Do I need 2 coats of primer on kitchen cabinets?

magglepussSeptember 5, 2010

Any advice would be greatly appreciated. We are painting the oak cabinets in our kitchen.

Here is what we have done so far:

removed the doors and hardware. Washed with tsp. sanded, all doors, cabinets, and drawers. We have alot of trim on these doors, so sanding was very time consuming.

I am still in the process of applying the first coat of primer, using BM fresh start.

We plan on painting the uppers with BM aura paint, and the lower's with BM regal pearl finish. (Base cabinets are going to be a dark color and it would not color match with aura).

Plan on sanding after primer, and in between paint coats.

I cannot see any grain through the first coat of primer, so my question is, do I need a second coat of primer?

It would save me at least 2 days of painting if one coat was sufficient. Maybe an expert here can explain why I need, or do not need the second coat.

Thanks so much for your advice.

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Faron79

Like most "procedures", there will be varying opinions...!

>>> When you say "I can't see any grain through 1st coat of primer."
Do you mean:
a) The grain colors are visually hidden (but TEXTURE OF grain still shows) now, or...
b) The pitted TEXTURE OF THE GRAIN is now filled/hidden?

If you're happy with how the grain looks after the 1 prime-coat, you're good to paint!
You must've had smoother Oak to start with, OR, the previous finish was thick enough to fill most of the grain-pits. Many Oaks cabs are fairly "course-grained".

Use a good portable light source and look critically at the surface texture as-is. Turn off room lights, and just use your flashlight, etc. Use different angles of lighting.

Lotsa devilish details will now be revealed!!

I'd be REALLY surprised if Oak-grain is filled/hidden by 1 coat of primer....
Just realize that even TWO coats of paint won't fill in much more grain. That needs to be done (IF DESIRED) BEFORE any paint hits those cabs!

Faron

    Bookmark   September 5, 2010 at 10:47PM
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WendyB

I'm no expert but I have done a lot of painting in the past few years including cabinets. I have found that often what I think is a smooth surface after prep, is really not so smooth once the finish paint goes on. That applies to walls, paint, trim, anything. I also woulda-shoulda caulked in more seams than I did.

How about painting one door and judging for yourself what it looks like then?

I used two coats of BM Fresh Start on my oak cabinets. And there is STILL grain showing through! (but not enough to bother me.)

    Bookmark   September 5, 2010 at 10:52PM
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magglepuss

Thank you both for your quick response. We have already spent many days on this project, 3 days alone just sanding. I don't want to take a shortcut now that will hurt the finished product, or negate all the hard work we have already put in. So, a second coat of primer it is.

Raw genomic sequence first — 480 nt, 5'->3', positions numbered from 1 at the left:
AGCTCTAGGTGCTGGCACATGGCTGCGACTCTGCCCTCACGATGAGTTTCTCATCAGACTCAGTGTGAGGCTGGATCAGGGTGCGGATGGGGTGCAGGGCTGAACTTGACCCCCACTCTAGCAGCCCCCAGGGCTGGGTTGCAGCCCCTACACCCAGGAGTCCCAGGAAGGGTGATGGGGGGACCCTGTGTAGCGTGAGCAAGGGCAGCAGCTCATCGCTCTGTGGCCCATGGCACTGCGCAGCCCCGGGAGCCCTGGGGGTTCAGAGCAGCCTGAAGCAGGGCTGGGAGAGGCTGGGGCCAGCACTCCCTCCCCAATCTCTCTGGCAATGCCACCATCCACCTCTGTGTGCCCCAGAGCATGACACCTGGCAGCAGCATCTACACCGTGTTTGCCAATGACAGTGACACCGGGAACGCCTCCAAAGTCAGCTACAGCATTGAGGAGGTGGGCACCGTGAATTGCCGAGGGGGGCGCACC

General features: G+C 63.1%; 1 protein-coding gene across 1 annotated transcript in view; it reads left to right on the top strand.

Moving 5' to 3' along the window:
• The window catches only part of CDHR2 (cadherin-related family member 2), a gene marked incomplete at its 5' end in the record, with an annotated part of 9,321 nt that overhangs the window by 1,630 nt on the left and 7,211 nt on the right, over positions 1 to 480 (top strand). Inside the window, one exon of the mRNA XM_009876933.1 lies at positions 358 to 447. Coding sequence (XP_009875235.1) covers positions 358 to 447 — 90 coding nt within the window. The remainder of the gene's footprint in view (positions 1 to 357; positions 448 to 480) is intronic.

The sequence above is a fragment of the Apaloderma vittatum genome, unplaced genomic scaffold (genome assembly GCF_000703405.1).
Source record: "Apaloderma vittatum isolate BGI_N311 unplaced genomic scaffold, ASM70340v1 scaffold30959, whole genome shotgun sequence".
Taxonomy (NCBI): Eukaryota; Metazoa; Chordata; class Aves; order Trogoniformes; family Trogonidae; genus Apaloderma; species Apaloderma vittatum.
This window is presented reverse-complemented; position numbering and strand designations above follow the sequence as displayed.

Wendy, you must have heard us in our kitchen last night pointing out all the places that needed caulk or wood fill. This will get done today before second coat of primer is started.

Thanks again.

    Bookmark   September 6, 2010 at 9:08AM
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paintguy22

I don't see a reason for a second coat of primer. Finish paints cover better and fill better than a regular primer ever will. As long as you have applied a full coat of primer, the bond with the surface has been established and that is really all the primer coat is meant to do. Primer is a thin bodied product really that covers poorly and doesn't really have much 'filling' ability. It's job is to stick. Yes, I know painters that charge their customers for double priming and IMO this is called ripping people off.

    Bookmark   September 6, 2010 at 3:25PM
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sombreuil_mongrel

Hey;
Open a can of Moore's alkyd enamel undercoater and get back to me, Paintguy, about primers being "thin". That will be the heaviest gallon you ever toted; so full of solids, which fill the grain of porous woods like oak.
Nobody's going to comment on the choice of Aura and Aqua Pearl for cabinets? IMO not a really good choice unless your a flipper.
Yeah.
Casey

    Bookmark   September 6, 2010 at 4:47PM
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cinnamonsworld

When you're checking for grain, I'd recommend doing that not just under bright light but also some indirect, shadowy light.

(PBI but Casey: What would you call an ideal paint... not primer ... choice for cabinets?)

    Bookmark   September 8, 2010 at 12:49AM
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magglepuss

Thanks to all for your input. I pulled out the fridge next to one of the cabinets. The side of this cabinet is not seen, but still needs to be painted. I used one coat of primer, and 2 coats of paint, and am very happy with the results. So, this is what I plan on doing. I am very happy with the results of the aura paint as well.

Thanks again

    Bookmark   September 8, 2010 at 10:52AM
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